|Publication number||US4197858 A|
|Application number||US 05/894,190|
|Publication date||Apr 15, 1980|
|Filing date||Apr 6, 1978|
|Priority date||Apr 6, 1978|
|Publication number||05894190, 894190, US 4197858 A, US 4197858A, US-A-4197858, US4197858 A, US4197858A|
|Inventors||John J. Osborn|
|Original Assignee||Research Development Corporation|
|Export Citation||BiBTeX, EndNote, RefMan|
|Patent Citations (5), Referenced by (27), Classifications (9), Legal Events (1)|
|External Links: USPTO, USPTO Assignment, Espacenet|
Although reliable and rapid response carbon dioxide gas meters for respiratory measurements have been developed for more than twenty-five years, such meters have not been widely used for respiratory monitoring. Although the continuous measurement of respiratory CO2 concentration is very useful in the care of patients undergoing anesthesia, or on mechanical respirators, a practical method of making the measurement continuously for long periods has not been achieved because the airway of a patient is fully saturated with water vapor and often contains frank water and mucous. The high humidity of the air being sampled leads to condensation in the sampling line, or in the gas analyzer itself, and thus greatly alters the response of the analyzer. Of course, this is even more serious if water or mucous are drawn through the tract of the analyzer. For these reasons continuous monitoring of the ariway CO2 concentration has usually required continued attention to the prevention of condensation and has been subject to great inaccuracies whenever the sampling line drew in water, or mucous coughed up by the patient.
In the past it has been impractical to place a moisture trap in the sampling line to collect water inadvertently enteing the line before it could reach the analyzer. This has been due to the fact that it is important to maintain laminar flow in the sampling system to as great an extent as possible. Any amount of deadspace throughout the line, even though very small, will allow intermixing of the gases and reduce the specific response of the analyzer. A trap small enough not to degrade the signal is too small to entrap any reasonably large amount of water.
There have been other problems with using the traps in the past. The trap should be disposable so that it can be discarded and replaced with a new one if it should fill with liquid. However, in most carbon dioxide sampling systems, the lines are flushed automatically every few minutes to prevent the build up of condensation. Moreover, bacterial contamination from one patient to the next is possible if that flushing takes place through a partially contaminated trap. So the disposable trap must be arranged such that it is impossible for contamination from one patient to be transferred to a subsequent patient by those portions of the sampling system which are not disposable or which cannot be sterilized.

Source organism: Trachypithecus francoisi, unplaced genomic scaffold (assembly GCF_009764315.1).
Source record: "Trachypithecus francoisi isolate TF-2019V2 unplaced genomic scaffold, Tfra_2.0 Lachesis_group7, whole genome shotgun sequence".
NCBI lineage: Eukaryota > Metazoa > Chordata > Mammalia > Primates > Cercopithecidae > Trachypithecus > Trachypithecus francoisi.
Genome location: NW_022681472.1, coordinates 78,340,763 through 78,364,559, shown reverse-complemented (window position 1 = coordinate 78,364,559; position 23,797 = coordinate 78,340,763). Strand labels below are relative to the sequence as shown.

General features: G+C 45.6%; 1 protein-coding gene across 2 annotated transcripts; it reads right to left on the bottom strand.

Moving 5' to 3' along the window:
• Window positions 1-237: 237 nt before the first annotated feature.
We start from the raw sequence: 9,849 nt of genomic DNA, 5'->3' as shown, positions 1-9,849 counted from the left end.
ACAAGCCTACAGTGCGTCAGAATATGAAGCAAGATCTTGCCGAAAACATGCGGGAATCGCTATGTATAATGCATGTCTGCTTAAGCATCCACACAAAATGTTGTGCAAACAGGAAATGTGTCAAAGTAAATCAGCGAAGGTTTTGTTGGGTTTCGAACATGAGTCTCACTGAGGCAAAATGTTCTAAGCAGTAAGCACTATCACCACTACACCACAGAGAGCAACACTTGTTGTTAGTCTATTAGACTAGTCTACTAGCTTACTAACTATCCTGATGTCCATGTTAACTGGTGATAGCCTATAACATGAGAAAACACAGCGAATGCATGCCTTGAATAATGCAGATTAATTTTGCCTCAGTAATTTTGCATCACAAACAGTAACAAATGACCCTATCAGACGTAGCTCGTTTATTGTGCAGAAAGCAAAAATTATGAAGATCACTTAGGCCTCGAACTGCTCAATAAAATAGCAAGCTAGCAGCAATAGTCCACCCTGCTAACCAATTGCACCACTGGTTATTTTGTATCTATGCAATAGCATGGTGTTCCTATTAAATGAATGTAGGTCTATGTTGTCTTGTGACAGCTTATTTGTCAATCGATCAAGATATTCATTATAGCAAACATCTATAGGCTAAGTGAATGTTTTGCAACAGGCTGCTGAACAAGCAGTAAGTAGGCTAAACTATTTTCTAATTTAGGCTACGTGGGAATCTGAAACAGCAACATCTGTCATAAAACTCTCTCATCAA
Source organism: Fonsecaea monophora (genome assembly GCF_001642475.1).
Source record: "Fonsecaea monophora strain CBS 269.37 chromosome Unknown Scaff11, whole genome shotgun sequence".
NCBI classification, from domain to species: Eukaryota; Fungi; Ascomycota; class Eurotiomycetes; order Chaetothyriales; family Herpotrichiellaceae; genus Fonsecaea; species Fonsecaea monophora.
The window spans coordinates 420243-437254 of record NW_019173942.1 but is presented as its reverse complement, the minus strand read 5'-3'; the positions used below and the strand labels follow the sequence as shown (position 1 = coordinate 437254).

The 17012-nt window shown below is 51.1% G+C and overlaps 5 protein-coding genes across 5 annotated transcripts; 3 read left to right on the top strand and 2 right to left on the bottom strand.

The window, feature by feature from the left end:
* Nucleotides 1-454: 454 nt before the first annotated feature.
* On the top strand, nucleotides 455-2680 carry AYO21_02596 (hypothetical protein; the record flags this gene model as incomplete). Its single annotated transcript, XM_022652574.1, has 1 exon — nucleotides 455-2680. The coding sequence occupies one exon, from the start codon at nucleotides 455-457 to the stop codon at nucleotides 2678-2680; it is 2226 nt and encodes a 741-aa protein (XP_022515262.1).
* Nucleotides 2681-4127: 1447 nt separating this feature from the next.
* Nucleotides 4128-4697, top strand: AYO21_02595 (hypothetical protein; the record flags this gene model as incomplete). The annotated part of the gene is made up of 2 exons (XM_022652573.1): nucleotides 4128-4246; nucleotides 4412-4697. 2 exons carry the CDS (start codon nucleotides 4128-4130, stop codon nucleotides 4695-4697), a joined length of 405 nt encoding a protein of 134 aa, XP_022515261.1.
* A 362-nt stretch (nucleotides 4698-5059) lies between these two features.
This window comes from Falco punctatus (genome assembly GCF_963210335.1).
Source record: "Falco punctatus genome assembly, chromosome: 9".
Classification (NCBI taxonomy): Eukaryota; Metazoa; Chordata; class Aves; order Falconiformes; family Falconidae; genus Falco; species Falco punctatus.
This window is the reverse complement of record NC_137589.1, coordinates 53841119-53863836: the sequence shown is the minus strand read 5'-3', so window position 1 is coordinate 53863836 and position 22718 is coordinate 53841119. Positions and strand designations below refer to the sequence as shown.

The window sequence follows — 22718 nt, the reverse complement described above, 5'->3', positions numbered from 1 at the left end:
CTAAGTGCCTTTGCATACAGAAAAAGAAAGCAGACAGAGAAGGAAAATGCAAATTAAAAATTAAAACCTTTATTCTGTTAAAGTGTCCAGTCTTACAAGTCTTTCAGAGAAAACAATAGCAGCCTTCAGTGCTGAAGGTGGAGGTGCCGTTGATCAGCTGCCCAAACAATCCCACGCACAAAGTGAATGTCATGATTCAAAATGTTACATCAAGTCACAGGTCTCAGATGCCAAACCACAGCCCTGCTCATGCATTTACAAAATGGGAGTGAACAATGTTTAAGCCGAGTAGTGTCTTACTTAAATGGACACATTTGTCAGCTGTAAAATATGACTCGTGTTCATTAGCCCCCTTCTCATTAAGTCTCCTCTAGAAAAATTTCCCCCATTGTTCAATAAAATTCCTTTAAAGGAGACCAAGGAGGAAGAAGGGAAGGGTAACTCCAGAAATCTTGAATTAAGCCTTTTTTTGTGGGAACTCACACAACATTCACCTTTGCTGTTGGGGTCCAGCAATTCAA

The invention is embodied in a trap comprising a relatively small, container having connected thereto a first tube to be coupled to the patient for drawing the gases to be sampled, a second tube to be connected to the gas analyzer conducting samples of gases thereto and a third line connected to a source of flushing air or other gas. Electrically conductive probe means which may be two of the connecting tubes themselves, are connected to a sensing circuit which is activated upon the level of liquid within the container reaching the probe. When activated, the sensing circuit closes a valve in the line between the trap and the gas analyzer. The sensing circuit may also initiate operation of a pump to force flushing gas through the trap and the line to the patient.
FIG. 1 is a schematic diagram of a sensing fluid trap in accordance with the preferred embodiment of the invention.
FIG. 2 is a schematic diagram of an alternative form of trap.
Referring to FIG. 1 there is shown a trap 11 comprising a container 13 formed of nonelectrically conductive material such as plastic and having a very small volume, for instance, less than five milliliters. The trap includes a first line 15 which is connected to a tube 17 placed in communication with the patient whose respiratory gas is to be analyzed. A lid or stopper 19 closes the container 13 and carries two additional tubes 21 and 23 which are preferably of electrically conducting material such as metal. The tubes 21 and 23 then serve not only as conduits but also as electrical probes as will be seen hereinafter.
Tube 21 is connected by means of lines 25, 27 and electrically operated valve 29 to a gas analyzer 31. The tube 23, on the other hand, is connected by means of a line 33 to a pump 35. The inlet of the pump 35 is in communication with the atmosphere, or some other source of flushing gas, gas through the line 37.
The trap 11 is held in position by engagement of tubes 21 and 23 in their respective electrical contact clamps 39 and 41. Contacts 39 and 41 are in turn coupled to a sensing circuit 43, the output of which is connected by lines 45 and 47 to the electrically operable valve 29 and the pump 35 respectively.